You Are More Than
For so many years, I have wondered what circumstances have shaped me into the woman, wife, and mother that I am. Questions plagued me for so many years about my upbringing (or lack thereof) from my parents. They divorced before I was born and I can fit all of my memories onto two hands, clearly I don’t have many to help me gauge the experience of having my mother and father around.
When I was twelve years old, my mother sent me to boarding school in new Jersey after a few run-ins of normal teenage trouble. I remember crying, daily, because I just wanted to be home. Unfortunately, my step-father had no desire for me to be around. Processing the thought that a parent could abandon their child, no matter the circumstance, still doesn’t make sense to me. Now that I am a mother, myself, I could not imagine one day without seeing my children. I watch them grow, right before me, and it is the most challenging, yet rewarding, experience that I could ever imagine. So, perhaps, that is why I struggle at thirty-six with understanding how my parents abandoned me; one for a country they called home and another for a man who wasn’t capable of accepting the “baggage” that came along for the ride. Talk about feeling like you’re not wanted and for reasons that just never made sense.
I have kept my feelings of hurt, regret, and abandonment in refuge for such a long time that I have, often, wondered what my purpose is. Why have I been given to two humans who had no desire to fight hard for their only child? Again, maybe it will never make sense to me since I have two beautiful children that I couldn’t imagine life without. So, what happens when you harbor these emotions and keep them bottled in a little corner for so long? A lot of turmoil and loss; a loss of time, relationships, emotions, and friendships. It’s disheartening to wonder why you make the decisions you do and why you cope with adversity in ways that, even you, know aren’t healthy. For years I have had pieces to my life’s puzzle scattered across the floor without the joining pieces to create a sense of completion. I attribute that to both of my parents, for all their secrets and the memories that I was left to try and make sense of.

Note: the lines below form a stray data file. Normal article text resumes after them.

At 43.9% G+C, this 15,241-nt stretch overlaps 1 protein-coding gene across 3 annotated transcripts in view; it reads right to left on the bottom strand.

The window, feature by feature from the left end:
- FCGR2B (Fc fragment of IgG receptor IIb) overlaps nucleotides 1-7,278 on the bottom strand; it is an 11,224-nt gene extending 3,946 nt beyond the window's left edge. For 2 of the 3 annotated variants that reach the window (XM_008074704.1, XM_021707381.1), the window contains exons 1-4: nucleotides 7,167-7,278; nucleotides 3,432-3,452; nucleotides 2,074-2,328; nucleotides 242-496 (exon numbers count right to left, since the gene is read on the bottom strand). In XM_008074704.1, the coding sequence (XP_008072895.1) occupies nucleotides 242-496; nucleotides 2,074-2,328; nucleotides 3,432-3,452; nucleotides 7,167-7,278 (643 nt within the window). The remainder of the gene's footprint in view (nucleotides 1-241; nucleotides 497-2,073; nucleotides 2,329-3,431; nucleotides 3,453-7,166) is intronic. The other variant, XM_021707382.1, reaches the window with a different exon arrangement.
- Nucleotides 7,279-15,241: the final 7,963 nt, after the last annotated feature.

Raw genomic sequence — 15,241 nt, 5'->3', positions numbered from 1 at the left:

So at what point does a person accept their lot in life and embrace that some questions will go unanswered forever?
For me, that point is now.
As I sit in my grandfather’s house in Thailand, a transition has begun and I can feel it moving like a thief in the night; stealing all of the regret and confusion that I have stored away. Being able to sit with my father over the past week has afforded clarity that I’ve, subconsciously, been crying out for. I can finally say that I am ready to let go and accept that my circumstances don’t make me. My past circumstances will now die in darkness because there is a light, ready to guide me towards a new lot in life. I, finally, feel like I have the strength and will to move forward. Unfortunately, this will come with decisions that are extremely hard to make as a daughter.
There is a sense of bravery in knowing that my parents made their decisions.
And I don’t have to ask permission to make my own.
Now it’s my turn! It is my turn to be a mother and a woman who doesn’t succumb to weakness and a space for excuses. Do our parents have an impression on who we are as humans, absolutely, but the incredible thing is that we have the availability of self choice. There is a choice that I own, not them. I now choose what direction my life will go in and their words have no rights or ownership in my future. In the past, I would make decisions based on abandonment and the understanding that walking away is OK; the cowardly way. Up to this week, I was imprisoned to a past of an upbringing that taught me that wrong was right, while being chained to circumstances that fed me lies. I didn’t know any better. But I will no longer be a victim of my past; I’ll charge forward in the battle of victory and reign as the victor of my circumstances.